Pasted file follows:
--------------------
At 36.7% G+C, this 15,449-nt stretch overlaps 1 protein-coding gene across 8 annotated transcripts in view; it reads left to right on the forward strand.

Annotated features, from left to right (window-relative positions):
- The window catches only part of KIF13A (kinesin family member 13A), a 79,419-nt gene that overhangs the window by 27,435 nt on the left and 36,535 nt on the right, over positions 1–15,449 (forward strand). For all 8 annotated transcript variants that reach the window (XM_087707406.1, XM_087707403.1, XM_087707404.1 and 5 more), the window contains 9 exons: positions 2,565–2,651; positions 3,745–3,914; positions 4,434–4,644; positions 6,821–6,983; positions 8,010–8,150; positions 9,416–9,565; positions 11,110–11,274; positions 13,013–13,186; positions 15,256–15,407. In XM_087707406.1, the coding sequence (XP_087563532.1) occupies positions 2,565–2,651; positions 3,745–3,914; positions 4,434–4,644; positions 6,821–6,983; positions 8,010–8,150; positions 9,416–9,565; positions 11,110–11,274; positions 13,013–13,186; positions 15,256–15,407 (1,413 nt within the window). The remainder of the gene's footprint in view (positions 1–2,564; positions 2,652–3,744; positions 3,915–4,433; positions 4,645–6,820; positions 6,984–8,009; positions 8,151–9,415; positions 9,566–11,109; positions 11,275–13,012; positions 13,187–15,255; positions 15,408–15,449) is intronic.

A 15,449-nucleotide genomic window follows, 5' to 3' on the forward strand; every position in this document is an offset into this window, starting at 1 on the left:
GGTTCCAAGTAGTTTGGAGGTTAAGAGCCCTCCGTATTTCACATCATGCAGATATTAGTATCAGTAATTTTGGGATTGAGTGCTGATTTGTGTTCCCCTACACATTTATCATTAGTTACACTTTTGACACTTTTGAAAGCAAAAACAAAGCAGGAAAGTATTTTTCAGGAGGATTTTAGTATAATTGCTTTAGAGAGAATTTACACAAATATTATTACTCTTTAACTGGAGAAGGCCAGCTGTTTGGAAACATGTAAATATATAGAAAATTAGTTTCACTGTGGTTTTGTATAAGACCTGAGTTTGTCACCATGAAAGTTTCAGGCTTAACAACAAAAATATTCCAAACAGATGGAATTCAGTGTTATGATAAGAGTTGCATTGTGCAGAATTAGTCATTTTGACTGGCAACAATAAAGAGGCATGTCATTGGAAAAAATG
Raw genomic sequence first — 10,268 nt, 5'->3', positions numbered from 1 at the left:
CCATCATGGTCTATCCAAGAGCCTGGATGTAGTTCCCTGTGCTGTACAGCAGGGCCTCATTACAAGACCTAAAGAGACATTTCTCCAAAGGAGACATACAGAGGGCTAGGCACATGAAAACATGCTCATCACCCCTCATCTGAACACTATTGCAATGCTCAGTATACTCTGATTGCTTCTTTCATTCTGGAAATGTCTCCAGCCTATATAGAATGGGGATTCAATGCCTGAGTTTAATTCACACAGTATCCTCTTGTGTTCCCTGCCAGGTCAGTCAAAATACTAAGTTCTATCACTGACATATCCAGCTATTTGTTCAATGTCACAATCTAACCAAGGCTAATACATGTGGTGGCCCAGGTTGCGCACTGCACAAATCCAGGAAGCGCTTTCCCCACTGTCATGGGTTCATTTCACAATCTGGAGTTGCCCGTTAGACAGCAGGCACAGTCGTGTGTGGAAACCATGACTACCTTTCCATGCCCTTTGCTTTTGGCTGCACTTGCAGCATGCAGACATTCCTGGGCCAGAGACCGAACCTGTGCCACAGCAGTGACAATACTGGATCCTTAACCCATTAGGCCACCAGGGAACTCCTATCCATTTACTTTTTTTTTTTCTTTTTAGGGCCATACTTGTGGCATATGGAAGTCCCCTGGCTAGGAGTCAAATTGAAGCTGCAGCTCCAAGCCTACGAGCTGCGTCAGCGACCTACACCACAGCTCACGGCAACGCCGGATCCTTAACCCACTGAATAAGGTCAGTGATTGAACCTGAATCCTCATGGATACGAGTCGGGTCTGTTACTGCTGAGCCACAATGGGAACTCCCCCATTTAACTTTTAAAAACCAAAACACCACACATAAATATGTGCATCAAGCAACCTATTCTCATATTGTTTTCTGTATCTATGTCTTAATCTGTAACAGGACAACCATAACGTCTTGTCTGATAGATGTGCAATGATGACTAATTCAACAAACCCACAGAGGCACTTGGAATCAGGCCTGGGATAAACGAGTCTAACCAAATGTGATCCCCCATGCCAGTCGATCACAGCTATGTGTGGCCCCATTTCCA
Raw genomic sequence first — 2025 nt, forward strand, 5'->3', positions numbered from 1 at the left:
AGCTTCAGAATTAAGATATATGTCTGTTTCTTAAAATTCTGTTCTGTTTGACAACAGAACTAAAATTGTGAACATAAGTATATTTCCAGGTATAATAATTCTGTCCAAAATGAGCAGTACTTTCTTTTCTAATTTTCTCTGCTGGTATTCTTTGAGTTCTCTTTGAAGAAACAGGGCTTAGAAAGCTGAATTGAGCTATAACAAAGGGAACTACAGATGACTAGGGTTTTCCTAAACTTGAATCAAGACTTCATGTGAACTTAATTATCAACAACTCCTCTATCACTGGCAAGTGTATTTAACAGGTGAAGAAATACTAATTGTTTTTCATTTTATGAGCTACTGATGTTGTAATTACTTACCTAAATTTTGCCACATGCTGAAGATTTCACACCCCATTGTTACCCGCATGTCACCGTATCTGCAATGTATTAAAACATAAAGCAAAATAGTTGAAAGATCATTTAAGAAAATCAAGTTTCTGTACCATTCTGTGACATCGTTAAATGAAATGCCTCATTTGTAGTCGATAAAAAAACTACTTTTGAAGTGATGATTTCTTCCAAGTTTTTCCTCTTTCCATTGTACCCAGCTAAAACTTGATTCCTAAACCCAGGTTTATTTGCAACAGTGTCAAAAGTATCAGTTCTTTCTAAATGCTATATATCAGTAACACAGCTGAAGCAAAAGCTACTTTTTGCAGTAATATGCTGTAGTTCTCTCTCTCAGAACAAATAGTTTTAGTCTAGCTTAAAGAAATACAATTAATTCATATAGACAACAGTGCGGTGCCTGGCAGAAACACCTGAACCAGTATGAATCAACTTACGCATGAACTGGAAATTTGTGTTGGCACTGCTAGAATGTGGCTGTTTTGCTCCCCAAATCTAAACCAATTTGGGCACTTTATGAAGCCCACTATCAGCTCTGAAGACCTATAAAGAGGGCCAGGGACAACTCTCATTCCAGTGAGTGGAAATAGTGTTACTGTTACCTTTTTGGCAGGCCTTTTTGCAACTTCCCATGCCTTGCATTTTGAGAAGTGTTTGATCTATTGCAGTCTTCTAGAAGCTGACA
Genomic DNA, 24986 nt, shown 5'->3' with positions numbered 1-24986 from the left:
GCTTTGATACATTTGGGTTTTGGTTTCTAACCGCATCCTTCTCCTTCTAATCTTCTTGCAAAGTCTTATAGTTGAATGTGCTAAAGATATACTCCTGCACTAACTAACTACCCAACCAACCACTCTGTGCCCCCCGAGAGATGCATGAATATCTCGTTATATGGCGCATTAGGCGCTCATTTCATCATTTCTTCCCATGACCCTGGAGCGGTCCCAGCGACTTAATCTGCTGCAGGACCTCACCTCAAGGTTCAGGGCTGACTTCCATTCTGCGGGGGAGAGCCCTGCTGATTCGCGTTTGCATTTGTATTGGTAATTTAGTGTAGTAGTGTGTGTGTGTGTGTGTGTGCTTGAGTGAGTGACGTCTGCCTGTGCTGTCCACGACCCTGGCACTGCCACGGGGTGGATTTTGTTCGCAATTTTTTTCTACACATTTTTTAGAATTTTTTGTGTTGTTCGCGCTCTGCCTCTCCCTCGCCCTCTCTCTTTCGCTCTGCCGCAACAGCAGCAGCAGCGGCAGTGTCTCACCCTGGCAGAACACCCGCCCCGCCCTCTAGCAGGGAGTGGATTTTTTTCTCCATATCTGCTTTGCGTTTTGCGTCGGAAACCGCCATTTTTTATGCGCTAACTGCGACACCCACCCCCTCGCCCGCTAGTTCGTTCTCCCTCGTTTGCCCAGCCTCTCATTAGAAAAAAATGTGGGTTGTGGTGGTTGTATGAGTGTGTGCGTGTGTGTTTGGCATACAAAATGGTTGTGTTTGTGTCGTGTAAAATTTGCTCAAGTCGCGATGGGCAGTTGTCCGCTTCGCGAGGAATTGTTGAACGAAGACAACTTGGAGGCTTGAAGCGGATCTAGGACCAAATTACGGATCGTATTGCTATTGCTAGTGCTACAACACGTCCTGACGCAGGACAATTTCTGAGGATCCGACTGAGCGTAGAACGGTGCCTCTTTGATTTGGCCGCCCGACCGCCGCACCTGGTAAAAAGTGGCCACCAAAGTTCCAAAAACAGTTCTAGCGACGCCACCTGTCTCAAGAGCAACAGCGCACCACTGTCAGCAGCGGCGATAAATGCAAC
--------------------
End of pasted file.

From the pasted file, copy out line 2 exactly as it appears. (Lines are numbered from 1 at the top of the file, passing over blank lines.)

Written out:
Annotated features, from left to right (window-relative positions):